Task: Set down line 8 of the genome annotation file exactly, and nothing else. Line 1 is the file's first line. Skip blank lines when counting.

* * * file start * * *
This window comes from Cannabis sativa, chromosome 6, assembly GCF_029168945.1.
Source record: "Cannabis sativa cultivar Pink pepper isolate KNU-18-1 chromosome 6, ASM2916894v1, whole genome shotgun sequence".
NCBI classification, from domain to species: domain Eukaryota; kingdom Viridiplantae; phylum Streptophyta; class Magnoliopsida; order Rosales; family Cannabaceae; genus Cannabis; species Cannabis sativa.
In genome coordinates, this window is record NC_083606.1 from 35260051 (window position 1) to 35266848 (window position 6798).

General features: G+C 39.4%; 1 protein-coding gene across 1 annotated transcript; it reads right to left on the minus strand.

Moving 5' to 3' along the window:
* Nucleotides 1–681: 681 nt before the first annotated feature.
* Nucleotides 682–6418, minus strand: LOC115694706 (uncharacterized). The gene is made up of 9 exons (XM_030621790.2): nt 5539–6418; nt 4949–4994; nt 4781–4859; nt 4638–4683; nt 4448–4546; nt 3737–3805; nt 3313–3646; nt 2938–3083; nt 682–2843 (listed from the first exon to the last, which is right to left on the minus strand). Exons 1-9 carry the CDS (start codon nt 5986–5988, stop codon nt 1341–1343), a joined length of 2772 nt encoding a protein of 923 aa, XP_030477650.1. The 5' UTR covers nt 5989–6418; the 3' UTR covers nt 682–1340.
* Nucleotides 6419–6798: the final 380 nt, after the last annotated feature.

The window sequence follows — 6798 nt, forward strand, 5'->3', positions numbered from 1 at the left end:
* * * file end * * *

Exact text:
* Nucleotides 682–6418, minus strand: LOC115694706 (uncharacterized). The gene is made up of 9 exons (XM_030621790.2): nt 5539–6418; nt 4949–4994; nt 4781–4859; nt 4638–4683; nt 4448–4546; nt 3737–3805; nt 3313–3646; nt 2938–3083; nt 682–2843 (listed from the first exon to the last, which is right to left on the minus strand). Exons 1-9 carry the CDS (start codon nt 5986–5988, stop codon nt 1341–1343), a joined length of 2772 nt encoding a protein of 923 aa, XP_030477650.1. The 5' UTR covers nt 5989–6418; the 3' UTR covers nt 682–1340.